I agree with that.

Share this post


Link to post
Share on other sites
Absolutely. That team was anchored by Prince, Sheed, and Ben owning everything in the paint. Rebounding, interior defense, blocking shots. Even Billups set up his outside game by, wait for it, going to the hoop. Yeah, I know its hard to remember him doing that because stopped the past few years, but once upon a time Billups would get into the paint now and then.

Those who own the paint, generally win the game. And that Piston team was the epitome of owning the paint.

I thought you were talking about offense when I read,

. . .the last perimeter based team to win an NBA championship. I will wait. Maybe the Bulls? In what, the past 40 years? And even the Bulls are stretching it. Pippen and Jordan went to the rim for the most part.
"

The team that best met this criteria lost to the Magic in the Conference finals.

The SF spot should be played by a guy who has an explosive first step. Someone who can get to the rim and attack it like it insulted his mother. Someone who can finish in traffic.

The PF should be someone to knock heads and bang people around. Rebounding with a vengeance, be strong around the rim, take charges, hold position, etc.

Share this post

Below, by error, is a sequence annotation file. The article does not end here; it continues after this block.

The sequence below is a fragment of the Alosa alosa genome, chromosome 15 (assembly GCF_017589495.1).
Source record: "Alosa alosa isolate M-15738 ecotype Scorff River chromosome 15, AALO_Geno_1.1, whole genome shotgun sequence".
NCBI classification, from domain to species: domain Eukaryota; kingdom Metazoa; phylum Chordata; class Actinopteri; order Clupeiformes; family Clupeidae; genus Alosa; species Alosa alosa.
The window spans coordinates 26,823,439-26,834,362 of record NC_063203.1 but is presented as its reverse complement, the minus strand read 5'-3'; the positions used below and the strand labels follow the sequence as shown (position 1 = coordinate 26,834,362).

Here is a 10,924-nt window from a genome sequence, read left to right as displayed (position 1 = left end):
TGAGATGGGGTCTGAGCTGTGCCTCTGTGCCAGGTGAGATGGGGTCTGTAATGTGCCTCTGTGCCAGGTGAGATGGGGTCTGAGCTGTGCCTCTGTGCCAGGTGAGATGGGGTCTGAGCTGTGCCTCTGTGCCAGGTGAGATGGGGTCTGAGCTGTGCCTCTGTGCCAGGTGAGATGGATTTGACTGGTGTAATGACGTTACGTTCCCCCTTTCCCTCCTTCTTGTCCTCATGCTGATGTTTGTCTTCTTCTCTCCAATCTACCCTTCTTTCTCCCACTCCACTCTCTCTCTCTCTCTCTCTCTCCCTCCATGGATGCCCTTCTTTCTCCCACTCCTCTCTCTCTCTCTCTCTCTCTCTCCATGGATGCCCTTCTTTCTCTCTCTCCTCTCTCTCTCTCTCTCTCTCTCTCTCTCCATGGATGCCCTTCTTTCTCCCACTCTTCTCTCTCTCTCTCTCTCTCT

Link to post
Share on other sites

The team that best met this criteria lost to the Magic in the Conference finals.

Really? James no doubt trumps anyone. But Ariza and Gasol give you two better overall players then James and Varejhoweveryouspellhisname. Plus, when you take Gasol out or he slides to the C spot, Odom comes in and he just dominates anyone from off the Cavs bench.

Yes, I would trade Ariza, Gasol, and Odom in a heartbeat for James. But when you figure you have to fill 3 spots, the Lakers had a much better cast to do so.

Share this post


Link to post
Share on other sites

Draftees add depth but won't play much | detnews.com | The Detroit News

Draftees add depth but won't play much

Chris McCosky / The Detroit News

Auburn Hills --What draft night was about for the Pistons, if we can take a step back from made-for-television hysteria, was bolstering the back end of their bench.

None of the three players taken -- Austin Daye (15), DaJuan Summers (35) or Jonas Jerebko (39) -- is likely to play a pivotal role next season. In fact, a player the Pistons drafted 59th last season -- 6-foot-7 wing player Deron Washington, who played in Israel last year -- might have a better chance of cracking the rotation.

That doesn't mean, however, draft night was a bust for the Pistons. Far from it.

"This is about adding to our talent base," president Joe Dumars said. "In this game today you have to have incredible depth. When you see Cleveland going out and adding a Shaquille O'Neal and Orlando trading for Vince Carter, that tells you just having one superstar on your team isn't enough. You have to have depth, and that's what we've tried to do here."

This draft gave perhaps the first peek at Dumars' plans for remodeling the next era. Gone, apparently, are the days of the traditional center, power forward, small forward frontcourt.

It's about length, athleticism and skill now. It's about interchangeable parts. It's about 6-11 players being able to handle the ball and shoot like guards, as well as being able to guard people at and away from the basket.